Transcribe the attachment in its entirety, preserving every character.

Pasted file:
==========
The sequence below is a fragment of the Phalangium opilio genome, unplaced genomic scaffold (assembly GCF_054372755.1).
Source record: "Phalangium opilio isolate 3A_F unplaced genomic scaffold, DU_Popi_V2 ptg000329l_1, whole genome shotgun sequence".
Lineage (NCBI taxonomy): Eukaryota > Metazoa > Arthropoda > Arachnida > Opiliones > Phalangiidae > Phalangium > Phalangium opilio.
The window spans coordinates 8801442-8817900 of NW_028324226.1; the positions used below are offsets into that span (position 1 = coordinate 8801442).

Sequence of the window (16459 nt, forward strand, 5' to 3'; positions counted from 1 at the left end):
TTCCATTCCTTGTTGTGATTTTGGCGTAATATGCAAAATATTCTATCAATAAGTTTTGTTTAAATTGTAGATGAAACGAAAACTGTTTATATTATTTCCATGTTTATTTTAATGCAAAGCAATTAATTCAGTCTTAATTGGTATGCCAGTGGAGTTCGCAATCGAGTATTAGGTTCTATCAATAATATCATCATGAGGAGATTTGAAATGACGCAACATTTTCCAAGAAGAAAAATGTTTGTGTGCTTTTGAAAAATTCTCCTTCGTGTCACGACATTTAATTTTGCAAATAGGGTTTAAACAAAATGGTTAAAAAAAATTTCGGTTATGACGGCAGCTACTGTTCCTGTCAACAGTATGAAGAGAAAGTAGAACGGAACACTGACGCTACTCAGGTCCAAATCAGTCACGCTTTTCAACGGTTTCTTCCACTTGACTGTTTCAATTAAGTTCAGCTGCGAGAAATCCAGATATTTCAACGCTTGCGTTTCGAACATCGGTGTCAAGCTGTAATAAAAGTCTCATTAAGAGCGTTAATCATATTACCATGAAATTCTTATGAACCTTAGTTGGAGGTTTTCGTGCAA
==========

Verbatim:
The sequence below is a fragment of the Phalangium opilio genome, unplaced genomic scaffold (assembly GCF_054372755.1).
Source record: "Phalangium opilio isolate 3A_F unplaced genomic scaffold, DU_Popi_V2 ptg000329l_1, whole genome shotgun sequence".
Lineage (NCBI taxonomy): Eukaryota > Metazoa > Arthropoda > Arachnida > Opiliones > Phalangiidae > Phalangium > Phalangium opilio.
The window spans coordinates 8801442-8817900 of NW_028324226.1; the positions used below are offsets into that span (position 1 = coordinate 8801442).

Sequence of the window (16459 nt, forward strand, 5' to 3'; positions counted from 1 at the left end):
TTCCATTCCTTGTTGTGATTTTGGCGTAATATGCAAAATATTCTATCAATAAGTTTTGTTTAAATTGTAGATGAAACGAAAACTGTTTATATTATTTCCATGTTTATTTTAATGCAAAGCAATTAATTCAGTCTTAATTGGTATGCCAGTGGAGTTCGCAATCGAGTATTAGGTTCTATCAATAATATCATCATGAGGAGATTTGAAATGACGCAACATTTTCCAAGAAGAAAAATGTTTGTGTGCTTTTGAAAAATTCTCCTTCGTGTCACGACATTTAATTTTGCAAATAGGGTTTAAACAAAATGGTTAAAAAAAATTTCGGTTATGACGGCAGCTACTGTTCCTGTCAACAGTATGAAGAGAAAGTAGAACGGAACACTGACGCTACTCAGGTCCAAATCAGTCACGCTTTTCAACGGTTTCTTCCACTTGACTGTTTCAATTAAGTTCAGCTGCGAGAAATCCAGATATTTCAACGCTTGCGTTTCGAACATCGGTGTCAAGCTGTAATAAAAGTCTCATTAAGAGCGTTAATCATATTACCATGAAATTCTTATGAACCTTAGTTGGAGGTTTTCGTGCAA